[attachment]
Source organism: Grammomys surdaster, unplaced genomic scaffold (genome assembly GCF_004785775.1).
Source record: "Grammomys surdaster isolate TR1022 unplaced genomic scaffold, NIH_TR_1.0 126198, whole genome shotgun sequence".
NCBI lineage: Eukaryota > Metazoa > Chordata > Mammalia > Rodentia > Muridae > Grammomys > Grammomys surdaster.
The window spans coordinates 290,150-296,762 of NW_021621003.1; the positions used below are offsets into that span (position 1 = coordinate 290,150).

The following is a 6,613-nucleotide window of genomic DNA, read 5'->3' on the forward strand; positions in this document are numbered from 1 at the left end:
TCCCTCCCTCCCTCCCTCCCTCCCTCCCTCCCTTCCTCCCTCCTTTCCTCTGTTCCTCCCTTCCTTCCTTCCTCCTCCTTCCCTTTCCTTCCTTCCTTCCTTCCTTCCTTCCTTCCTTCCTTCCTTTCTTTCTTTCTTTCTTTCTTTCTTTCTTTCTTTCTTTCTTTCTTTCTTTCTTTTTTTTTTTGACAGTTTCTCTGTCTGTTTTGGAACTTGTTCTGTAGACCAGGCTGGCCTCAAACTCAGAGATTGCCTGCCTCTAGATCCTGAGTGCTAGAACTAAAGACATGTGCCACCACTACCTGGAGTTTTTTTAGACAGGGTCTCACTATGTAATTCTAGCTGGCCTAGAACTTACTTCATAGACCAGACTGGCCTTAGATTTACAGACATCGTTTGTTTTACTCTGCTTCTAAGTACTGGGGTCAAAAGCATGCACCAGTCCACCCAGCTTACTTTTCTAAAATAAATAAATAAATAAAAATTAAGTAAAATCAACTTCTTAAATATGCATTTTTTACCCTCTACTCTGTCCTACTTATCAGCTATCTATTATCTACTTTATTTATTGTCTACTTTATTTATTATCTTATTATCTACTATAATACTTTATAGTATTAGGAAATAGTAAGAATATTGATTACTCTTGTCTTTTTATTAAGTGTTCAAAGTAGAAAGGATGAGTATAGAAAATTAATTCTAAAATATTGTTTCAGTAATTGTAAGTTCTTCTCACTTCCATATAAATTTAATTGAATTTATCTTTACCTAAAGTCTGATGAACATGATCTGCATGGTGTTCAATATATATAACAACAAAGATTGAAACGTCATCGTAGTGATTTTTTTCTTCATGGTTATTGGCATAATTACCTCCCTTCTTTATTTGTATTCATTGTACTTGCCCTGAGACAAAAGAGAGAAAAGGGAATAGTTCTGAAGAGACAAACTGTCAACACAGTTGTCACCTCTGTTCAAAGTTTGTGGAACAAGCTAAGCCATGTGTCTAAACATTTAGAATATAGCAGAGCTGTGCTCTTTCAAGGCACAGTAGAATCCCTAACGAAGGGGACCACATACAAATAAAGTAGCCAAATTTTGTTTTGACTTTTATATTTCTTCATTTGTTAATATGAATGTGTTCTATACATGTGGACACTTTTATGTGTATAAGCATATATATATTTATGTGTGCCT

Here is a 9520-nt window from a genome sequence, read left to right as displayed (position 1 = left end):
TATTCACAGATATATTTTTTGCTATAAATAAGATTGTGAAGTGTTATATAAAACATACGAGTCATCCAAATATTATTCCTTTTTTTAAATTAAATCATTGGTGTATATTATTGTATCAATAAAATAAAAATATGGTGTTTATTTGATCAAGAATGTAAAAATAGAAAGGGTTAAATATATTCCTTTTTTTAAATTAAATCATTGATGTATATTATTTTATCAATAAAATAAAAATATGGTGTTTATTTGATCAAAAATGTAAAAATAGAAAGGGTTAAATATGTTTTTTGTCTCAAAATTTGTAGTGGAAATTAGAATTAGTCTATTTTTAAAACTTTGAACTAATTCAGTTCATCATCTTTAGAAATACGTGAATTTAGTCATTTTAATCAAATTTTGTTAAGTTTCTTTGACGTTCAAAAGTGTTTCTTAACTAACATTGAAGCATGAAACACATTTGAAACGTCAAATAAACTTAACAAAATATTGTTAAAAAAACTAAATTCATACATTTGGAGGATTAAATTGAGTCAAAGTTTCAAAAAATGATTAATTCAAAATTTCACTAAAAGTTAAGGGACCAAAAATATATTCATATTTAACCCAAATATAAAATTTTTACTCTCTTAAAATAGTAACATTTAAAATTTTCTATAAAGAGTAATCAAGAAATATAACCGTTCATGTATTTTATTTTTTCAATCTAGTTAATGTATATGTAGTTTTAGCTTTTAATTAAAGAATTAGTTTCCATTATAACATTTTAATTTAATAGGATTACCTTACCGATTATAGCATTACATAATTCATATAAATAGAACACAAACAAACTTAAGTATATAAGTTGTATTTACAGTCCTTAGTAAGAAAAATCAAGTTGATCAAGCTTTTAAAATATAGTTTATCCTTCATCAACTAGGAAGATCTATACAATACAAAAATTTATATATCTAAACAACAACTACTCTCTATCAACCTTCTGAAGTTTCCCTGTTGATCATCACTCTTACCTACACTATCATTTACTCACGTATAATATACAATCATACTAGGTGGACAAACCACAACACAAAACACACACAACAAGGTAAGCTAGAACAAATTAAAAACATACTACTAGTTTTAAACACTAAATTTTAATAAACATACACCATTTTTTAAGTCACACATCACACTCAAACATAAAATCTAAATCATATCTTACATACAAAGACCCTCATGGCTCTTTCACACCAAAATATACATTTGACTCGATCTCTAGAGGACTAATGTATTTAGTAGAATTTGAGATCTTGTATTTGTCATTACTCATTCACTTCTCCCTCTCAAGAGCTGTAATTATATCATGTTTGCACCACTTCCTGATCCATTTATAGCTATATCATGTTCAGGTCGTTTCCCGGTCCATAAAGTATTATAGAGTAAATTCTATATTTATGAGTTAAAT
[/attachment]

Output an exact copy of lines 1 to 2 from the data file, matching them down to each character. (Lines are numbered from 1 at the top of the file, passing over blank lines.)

Source organism: Grammomys surdaster, unplaced genomic scaffold (genome assembly GCF_004785775.1).
Source record: "Grammomys surdaster isolate TR1022 unplaced genomic scaffold, NIH_TR_1.0 126198, whole genome shotgun sequence".